Those wishing to create Acrobat files must purchase a suite of applications collectively called Adobe Acrobat. This suite contains: Exchange, Distiller, Catalog and Reader applications. Exchange is used to create Acrobat files, either by converting Postscript or Encapsulated PostScript files (EPS) into PDF format or by scanning the documents in directly. Exchange also allows one to create movies and add links to PDF files. Distiller is used to compress files, but will not read PDF format, so the user must save files created in Exchange to EPS or Postscript format before importing into Distiller. Catalog is used to create searchable PDF files—one of the more exciting Acrobat features. In short, Acrobat is poorly organized. Nevertheless, once the user has worked through the confusion resulting from the software's poor design and documentation, it can be an effective tool.

The Distiller interface is spartan because once one've set oner preferences the application works on its own to compress oner files.

Initially, I found Acrobat to be frustrating. Immediately upon installing the software, I discovered that it would not recognize my scanner—a commonly available and inexpensive UMAX Astra 610S. I searched the online reference guide and found no means of fixing the problem. Next, I searched the Adobe web site where I did find a reference to the problem I had experienced. Although I carefully followed their directions, I was unable to fix the problem. Further compounding my frustration, the only available help number was a long distance call to Adobe's Seattle headquarters. There was no e-mail support and no 1-800 number, in spite of the fact the software supposedly comes with free support for new users. With no means of fixing the problem cheaply, I worked around it by scanning documents using OmniPage and then saving them as EPS files. I was then able to open these files in Acrobat.

Immediately upon converting files into PDF format, I discovered another problem—at least as far as Web publishing is concerned. PDF files in their uncompressed format are massive. In my case, I had an 8 page newsletter which, when converted into PDF, swelled to nearly 11MB.

Distiller makes it possible to compact PDF files significantly. As Distiller will not read PDF files, one must convert their files back to EPS or Postscript, then move these files into specially created "Watched Folders." Distiller, when open, automatically checks these folders and compresses uncompressed files that it finds there. Once a file is compressed, it is moved to an "Out" folder which the software automatically creates in the Watched Folder. Having completed this process, the 11 megabyte file was reduced to 700k—still a big file, but much smaller than before. It is worth noting that one could eliminate a step by opening the EPS file first in Distiller and then doing further work on it in Exchange or Catalog. It is also worth noting that Distiller offers several options for file compression. The option one choose defines the amount which oner file will be compressed and also which version of Acrobat Reader will be required to open it. In my case, I opted for the maximum amount of compression I could get without sacrificing legibility, so requiring that those accessing my files have at least Reader version 3.0. As Acrobat Reader is free, this choice seemed reasonable.

Once the PDF file is created, placing it online is as simple as placing it on a Web server and linking to it. Users who own Acrobat Reader need only click on the link to open their Reader application and oner PDF file within their browser window (assuming they have the correct Reader version and have installed it correctly).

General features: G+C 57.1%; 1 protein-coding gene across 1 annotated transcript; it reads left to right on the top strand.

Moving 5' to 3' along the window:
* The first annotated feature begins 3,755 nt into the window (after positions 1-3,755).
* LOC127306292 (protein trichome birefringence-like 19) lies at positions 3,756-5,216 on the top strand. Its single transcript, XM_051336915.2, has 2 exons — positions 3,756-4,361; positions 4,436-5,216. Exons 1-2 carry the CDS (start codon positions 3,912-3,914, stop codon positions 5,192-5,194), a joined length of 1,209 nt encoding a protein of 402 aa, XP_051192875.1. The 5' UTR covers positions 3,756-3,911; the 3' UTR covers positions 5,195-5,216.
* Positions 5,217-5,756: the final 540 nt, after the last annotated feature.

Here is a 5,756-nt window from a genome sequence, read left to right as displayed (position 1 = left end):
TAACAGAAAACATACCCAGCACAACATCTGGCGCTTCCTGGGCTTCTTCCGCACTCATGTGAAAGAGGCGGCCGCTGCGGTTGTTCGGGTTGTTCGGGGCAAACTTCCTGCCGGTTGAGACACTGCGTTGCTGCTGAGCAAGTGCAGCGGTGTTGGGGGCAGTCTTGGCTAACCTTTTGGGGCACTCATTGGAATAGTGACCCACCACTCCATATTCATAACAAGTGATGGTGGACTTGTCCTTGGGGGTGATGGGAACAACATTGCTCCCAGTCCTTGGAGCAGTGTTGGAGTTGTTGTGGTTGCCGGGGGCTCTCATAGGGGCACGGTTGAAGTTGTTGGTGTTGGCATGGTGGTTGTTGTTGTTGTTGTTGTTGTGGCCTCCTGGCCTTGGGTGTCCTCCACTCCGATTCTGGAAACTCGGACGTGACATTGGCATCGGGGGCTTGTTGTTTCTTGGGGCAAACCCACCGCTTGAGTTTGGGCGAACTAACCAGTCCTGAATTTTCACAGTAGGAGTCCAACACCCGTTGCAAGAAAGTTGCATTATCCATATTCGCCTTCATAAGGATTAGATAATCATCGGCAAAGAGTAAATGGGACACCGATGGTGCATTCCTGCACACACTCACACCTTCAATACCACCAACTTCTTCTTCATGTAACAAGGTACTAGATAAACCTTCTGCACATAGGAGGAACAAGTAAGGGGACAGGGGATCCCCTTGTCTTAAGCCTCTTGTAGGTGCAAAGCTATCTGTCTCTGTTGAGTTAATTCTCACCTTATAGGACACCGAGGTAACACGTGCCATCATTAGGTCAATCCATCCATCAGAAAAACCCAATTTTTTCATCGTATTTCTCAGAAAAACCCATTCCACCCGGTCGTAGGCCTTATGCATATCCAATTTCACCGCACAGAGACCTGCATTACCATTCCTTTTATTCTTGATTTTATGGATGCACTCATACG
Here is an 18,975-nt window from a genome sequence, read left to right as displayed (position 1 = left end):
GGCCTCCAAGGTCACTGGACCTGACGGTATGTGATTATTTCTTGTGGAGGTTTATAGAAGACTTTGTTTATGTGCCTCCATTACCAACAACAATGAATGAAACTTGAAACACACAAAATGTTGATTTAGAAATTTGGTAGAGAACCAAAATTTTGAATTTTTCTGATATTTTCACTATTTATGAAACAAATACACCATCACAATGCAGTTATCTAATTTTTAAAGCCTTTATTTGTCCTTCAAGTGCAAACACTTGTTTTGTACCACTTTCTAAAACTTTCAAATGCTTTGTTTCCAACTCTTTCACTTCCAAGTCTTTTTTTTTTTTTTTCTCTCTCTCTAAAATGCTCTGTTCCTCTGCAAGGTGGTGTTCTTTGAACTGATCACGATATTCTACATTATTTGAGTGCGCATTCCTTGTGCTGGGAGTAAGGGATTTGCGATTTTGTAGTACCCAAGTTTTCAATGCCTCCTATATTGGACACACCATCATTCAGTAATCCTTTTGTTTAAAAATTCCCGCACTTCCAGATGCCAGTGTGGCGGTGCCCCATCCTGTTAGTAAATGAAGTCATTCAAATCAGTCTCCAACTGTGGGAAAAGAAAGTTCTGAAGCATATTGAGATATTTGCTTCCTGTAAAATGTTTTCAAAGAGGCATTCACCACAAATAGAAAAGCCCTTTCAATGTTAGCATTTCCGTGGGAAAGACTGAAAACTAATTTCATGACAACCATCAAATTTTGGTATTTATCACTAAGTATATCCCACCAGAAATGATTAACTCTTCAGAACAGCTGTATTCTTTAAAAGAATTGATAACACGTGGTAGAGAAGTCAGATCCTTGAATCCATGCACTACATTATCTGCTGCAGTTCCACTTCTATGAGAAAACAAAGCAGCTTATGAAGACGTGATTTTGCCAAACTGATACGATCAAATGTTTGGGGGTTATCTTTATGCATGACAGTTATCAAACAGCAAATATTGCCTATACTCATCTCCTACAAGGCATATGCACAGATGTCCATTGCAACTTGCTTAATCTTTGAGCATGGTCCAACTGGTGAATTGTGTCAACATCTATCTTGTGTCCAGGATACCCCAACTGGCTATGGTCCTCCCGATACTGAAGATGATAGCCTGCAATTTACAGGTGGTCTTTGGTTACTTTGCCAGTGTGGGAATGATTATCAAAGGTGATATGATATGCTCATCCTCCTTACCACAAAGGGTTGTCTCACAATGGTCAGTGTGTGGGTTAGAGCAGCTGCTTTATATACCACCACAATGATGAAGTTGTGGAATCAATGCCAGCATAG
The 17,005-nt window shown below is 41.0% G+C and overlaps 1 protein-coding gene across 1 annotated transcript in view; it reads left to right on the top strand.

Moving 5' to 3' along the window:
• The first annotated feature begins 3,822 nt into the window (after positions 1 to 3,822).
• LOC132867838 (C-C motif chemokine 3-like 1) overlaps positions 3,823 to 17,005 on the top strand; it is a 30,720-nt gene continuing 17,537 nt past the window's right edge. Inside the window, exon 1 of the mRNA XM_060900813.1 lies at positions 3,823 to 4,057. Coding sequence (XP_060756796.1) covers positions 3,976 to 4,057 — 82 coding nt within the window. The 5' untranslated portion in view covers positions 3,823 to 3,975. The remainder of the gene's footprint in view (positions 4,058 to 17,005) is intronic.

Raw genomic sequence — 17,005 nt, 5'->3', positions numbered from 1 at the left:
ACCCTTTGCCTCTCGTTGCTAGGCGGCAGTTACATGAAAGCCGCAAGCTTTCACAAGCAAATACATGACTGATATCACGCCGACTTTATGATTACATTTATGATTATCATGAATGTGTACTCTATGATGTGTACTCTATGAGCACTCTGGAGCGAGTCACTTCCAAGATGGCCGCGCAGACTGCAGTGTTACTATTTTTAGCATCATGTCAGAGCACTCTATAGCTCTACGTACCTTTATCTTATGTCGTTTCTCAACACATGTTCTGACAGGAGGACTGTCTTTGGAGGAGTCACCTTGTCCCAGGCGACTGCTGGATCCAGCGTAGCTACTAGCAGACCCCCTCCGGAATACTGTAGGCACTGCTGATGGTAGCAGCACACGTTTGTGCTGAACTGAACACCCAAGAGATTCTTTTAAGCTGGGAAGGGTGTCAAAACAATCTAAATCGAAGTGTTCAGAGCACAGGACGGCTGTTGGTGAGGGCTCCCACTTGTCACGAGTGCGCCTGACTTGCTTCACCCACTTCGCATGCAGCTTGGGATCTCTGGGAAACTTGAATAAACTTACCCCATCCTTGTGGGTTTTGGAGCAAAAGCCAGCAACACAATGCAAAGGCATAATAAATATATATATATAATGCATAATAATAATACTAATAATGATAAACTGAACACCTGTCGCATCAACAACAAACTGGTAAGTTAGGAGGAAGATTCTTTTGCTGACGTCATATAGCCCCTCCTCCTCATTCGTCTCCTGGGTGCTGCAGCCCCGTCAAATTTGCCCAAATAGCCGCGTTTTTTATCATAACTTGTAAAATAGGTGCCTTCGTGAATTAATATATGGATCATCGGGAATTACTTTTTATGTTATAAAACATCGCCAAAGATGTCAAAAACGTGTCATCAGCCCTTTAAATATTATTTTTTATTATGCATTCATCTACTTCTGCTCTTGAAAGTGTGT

The Acrobat Cafe included on the Acrobat Reader CD contains many examples of features included in Acrobat Exchange, including this movie introducing the Cafe and its contents.

Acrobat contains numerous additional features. For example, one can place links into their documents, create movies, or create a searchable directory of larger files. (An impressive catalog of examples is found on the Acrobat Reader CD which comes with the package. Even the complete works of Shakesphere are included!) one can then make oner PDF documents available for download or distribute them through other channels. Given the power inherent in fully cataloged documents, it might be tempting to provide materials to web users only in Acrobat format, as several newspapers have done. (Arabic newspaper Al-Hayat is a good example.) Only file size poses a significant barrier to doing this. As most colleges and universities now provide students and faculty with direct Internet connections, providing course materials and handouts in Acrobat format is not unreasonable.

Problematically, the Acrobat user manual is only available online which makes it difficult to work step by step alongside the manual. While saving paper is always appreciated, there is a tangible benefit to holding a hardcopy of the manual in one's hand while working with often confusing software, such as this program.

While I have been critical of Acrobat, it does have many benefits: no other application provides cross-platform communications as seamlessly as Acrobat; documents need not be in flawless condition to make highly readable PDF files; when printing, PDF files maintain their formatting while HTML files may become terribly corrupted; PDF files can be easily downloaded by users for future reference; PDF files require no major layout work—graphics are displayed along with text and in the same format as found on the printed page; and finally, being able to search large files is exceptionally helpful for users.

In the end, OmniPage and Acrobat provide differing ways of acquiring and displaying text documents on the computer. While each has tangible problems, the benefits offered by these applications generally outweigh the drawbacks.

Eric G.E. Zuelow
University of Wisconsin-Madison